Recruiter conversion rates can be compared across all recruiters, and adjusted for difficulty; for example, recruiters trying to fill high-level positions, or those attempting to fill roles that demand scarce skill sets (such as many tech roles) may have lower job conversion rates due to the complexity of their tasks.
Likewise, someone filling open roles with temporary workers will have a higher recruiting conversion rate than a recruiter who solely focuses on landing long-term candidates. However, an average should be easy enough to achieve for each type of recruiter, and a benchmark created to measure new recruiters against to evaluate their performance.
Digging deeper into recruiter conversion rates
In addition to the job conversion rate, people leaders need to look at other key conversion rates for each recruiter. This can help identify where they may be having difficulty finding or keeping good candidates in the hiring funnel, as well as whether or not they really understand the requirements of the job.
A recruiter with a poor overall job-hire conversion rate, but a high conversion rate from recruiter interview to hiring manager interview suggests that interview techniques may be failing them when it comes to separating high-quality candidates from low-quality ones.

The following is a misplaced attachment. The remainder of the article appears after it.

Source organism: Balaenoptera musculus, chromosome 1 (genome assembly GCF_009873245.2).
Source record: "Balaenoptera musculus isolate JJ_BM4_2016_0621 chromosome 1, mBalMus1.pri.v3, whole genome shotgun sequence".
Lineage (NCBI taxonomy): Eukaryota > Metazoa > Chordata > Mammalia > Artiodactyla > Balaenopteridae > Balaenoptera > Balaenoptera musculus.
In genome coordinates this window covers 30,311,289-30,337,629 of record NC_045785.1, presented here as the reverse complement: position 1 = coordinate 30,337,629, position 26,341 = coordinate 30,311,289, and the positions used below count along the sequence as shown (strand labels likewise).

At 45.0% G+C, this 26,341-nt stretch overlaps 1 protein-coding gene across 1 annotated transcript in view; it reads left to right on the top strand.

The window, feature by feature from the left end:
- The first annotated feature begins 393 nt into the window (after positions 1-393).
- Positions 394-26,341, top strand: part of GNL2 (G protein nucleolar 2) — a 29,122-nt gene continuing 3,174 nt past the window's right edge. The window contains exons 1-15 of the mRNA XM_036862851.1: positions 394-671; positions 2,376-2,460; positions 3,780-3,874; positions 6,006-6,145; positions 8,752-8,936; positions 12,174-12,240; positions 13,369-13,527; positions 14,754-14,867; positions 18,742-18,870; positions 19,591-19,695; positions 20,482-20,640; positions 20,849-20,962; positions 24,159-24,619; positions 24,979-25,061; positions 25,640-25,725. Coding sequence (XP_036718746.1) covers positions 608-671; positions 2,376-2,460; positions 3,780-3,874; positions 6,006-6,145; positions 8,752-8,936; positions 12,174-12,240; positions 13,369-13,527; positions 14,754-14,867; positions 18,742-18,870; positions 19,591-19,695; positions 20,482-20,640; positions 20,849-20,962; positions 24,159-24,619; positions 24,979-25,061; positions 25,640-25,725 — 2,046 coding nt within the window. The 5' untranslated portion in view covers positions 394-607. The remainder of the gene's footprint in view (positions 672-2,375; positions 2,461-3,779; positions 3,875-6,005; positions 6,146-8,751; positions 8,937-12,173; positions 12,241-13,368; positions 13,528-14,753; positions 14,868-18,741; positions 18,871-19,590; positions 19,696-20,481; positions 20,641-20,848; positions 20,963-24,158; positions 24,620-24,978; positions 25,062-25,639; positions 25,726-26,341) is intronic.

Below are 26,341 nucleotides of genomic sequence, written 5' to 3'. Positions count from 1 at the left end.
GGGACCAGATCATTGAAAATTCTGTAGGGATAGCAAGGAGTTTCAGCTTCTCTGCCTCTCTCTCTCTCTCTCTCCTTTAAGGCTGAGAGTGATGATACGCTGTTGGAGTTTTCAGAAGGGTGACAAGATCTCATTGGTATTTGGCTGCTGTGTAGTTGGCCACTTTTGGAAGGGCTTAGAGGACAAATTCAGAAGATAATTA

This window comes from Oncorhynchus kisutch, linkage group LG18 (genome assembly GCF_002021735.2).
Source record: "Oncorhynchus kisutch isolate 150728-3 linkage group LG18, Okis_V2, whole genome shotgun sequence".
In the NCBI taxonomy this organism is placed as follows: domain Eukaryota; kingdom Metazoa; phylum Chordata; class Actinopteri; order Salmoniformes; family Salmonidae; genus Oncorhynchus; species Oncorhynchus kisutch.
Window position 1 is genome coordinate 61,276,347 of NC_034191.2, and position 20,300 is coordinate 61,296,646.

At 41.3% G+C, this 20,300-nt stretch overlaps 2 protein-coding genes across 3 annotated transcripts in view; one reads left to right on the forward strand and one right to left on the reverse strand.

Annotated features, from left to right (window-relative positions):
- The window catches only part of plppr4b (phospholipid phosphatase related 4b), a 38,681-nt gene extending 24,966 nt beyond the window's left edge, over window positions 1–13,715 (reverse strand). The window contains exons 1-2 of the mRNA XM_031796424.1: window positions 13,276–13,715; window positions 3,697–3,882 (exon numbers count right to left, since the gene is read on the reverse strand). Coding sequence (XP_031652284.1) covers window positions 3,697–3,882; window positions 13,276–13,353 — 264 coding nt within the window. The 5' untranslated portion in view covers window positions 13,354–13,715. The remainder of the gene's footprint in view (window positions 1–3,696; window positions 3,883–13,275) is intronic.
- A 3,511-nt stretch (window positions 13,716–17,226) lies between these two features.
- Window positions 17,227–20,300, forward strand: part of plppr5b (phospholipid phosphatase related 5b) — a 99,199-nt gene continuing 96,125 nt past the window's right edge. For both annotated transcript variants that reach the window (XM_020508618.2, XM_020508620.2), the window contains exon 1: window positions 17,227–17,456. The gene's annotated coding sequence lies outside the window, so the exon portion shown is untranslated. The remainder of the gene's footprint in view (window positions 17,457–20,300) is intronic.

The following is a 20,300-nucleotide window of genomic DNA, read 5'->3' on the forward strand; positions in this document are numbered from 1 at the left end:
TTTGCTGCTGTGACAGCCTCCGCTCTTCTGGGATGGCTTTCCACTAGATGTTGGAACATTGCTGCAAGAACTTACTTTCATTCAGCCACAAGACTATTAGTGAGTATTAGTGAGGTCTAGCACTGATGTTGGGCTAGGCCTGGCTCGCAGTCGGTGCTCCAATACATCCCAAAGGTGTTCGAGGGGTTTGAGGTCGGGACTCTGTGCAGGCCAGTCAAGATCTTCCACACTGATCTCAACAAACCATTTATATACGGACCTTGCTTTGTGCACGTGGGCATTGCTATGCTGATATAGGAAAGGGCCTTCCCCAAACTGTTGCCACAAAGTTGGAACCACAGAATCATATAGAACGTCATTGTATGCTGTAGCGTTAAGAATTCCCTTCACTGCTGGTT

A recruiter with a poor interview-to-hire rate and low overall job post-to-hiring rate may not be properly understanding an employer’s brief on the job posting or requirements. They may benefit from working more closely with the department head and even team members who will be working with the new hire.
A recruiter with high conversion rates but low volume may need to be more heavily utilized and possibly incentivized. Recruiters with low conversion rates and high volume compared to their colleagues may need to be cut from the team to make room for a better performer.
Other areas to examine are time to hire, which is how long it takes to hire for an open job, and Quality of Hire, which speaks to the recruiter’s ability to identify and nurture top talent through the recruitment funnel and ultimately have them accept an offer.